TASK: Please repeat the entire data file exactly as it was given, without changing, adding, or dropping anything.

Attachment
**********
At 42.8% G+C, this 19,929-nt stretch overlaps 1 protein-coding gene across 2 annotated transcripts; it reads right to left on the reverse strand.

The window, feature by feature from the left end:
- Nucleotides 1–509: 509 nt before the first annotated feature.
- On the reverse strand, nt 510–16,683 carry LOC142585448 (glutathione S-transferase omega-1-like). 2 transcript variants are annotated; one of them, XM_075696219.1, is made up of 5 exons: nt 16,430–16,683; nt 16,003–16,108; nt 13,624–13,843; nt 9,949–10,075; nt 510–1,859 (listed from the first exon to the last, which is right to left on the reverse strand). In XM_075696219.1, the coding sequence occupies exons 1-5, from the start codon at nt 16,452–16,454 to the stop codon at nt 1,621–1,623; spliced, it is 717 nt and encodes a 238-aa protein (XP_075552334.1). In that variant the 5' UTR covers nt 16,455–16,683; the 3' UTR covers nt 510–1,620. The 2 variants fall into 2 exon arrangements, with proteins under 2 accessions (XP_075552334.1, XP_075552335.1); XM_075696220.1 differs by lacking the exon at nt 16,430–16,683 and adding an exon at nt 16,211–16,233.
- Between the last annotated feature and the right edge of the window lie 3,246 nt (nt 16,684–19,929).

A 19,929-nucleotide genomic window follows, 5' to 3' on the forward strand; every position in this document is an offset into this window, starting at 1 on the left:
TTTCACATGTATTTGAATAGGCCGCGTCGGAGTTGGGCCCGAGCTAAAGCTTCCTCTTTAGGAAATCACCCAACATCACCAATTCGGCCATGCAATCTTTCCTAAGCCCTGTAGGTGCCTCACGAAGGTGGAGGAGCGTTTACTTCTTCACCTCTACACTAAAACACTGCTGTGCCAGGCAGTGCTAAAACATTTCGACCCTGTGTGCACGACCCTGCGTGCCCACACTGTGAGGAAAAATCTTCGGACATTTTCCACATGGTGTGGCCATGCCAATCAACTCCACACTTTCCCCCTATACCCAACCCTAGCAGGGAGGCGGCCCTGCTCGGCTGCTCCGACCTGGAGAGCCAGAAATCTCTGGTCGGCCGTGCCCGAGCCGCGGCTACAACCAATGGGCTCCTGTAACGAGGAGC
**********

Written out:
At 42.8% G+C, this 19,929-nt stretch overlaps 1 protein-coding gene across 2 annotated transcripts; it reads right to left on the reverse strand.

The window, feature by feature from the left end:
- Nucleotides 1–509: 509 nt before the first annotated feature.
- On the reverse strand, nt 510–16,683 carry LOC142585448 (glutathione S-transferase omega-1-like). 2 transcript variants are annotated; one of them, XM_075696219.1, is made up of 5 exons: nt 16,430–16,683; nt 16,003–16,108; nt 13,624–13,843; nt 9,949–10,075; nt 510–1,859 (listed from the first exon to the last, which is right to left on the reverse strand). In XM_075696219.1, the coding sequence occupies exons 1-5, from the start codon at nt 16,452–16,454 to the stop codon at nt 1,621–1,623; spliced, it is 717 nt and encodes a 238-aa protein (XP_075552334.1). In that variant the 5' UTR covers nt 16,455–16,683; the 3' UTR covers nt 510–1,620. The 2 variants fall into 2 exon arrangements, with proteins under 2 accessions (XP_075552334.1, XP_075552335.1); XM_075696220.1 differs by lacking the exon at nt 16,430–16,683 and adding an exon at nt 16,211–16,233.
- Between the last annotated feature and the right edge of the window lie 3,246 nt (nt 16,684–19,929).

A 19,929-nucleotide genomic window follows, 5' to 3' on the forward strand; every position in this document is an offset into this window, starting at 1 on the left:
TTTCACATGTATTTGAATAGGCCGCGTCGGAGTTGGGCCCGAGCTAAAGCTTCCTCTTTAGGAAATCACCCAACATCACCAATTCGGCCATGCAATCTTTCCTAAGCCCTGTAGGTGCCTCACGAAGGTGGAGGAGCGTTTACTTCTTCACCTCTACACTAAAACACTGCTGTGCCAGGCAGTGCTAAAACATTTCGACCCTGTGTGCACGACCCTGCGTGCCCACACTGTGAGGAAAAATCTTCGGACATTTTCCACATGGTGTGGCCATGCCAATCAACTCCACACTTTCCCCCTATACCCAACCCTAGCAGGGAGGCGGCCCTGCTCGGCTGCTCCGACCTGGAGAGCCAGAAATCTCTGGTCGGCCGTGCCCGAGCCGCGGCTACAACCAATGGGCTCCTGTAACGAGGAGC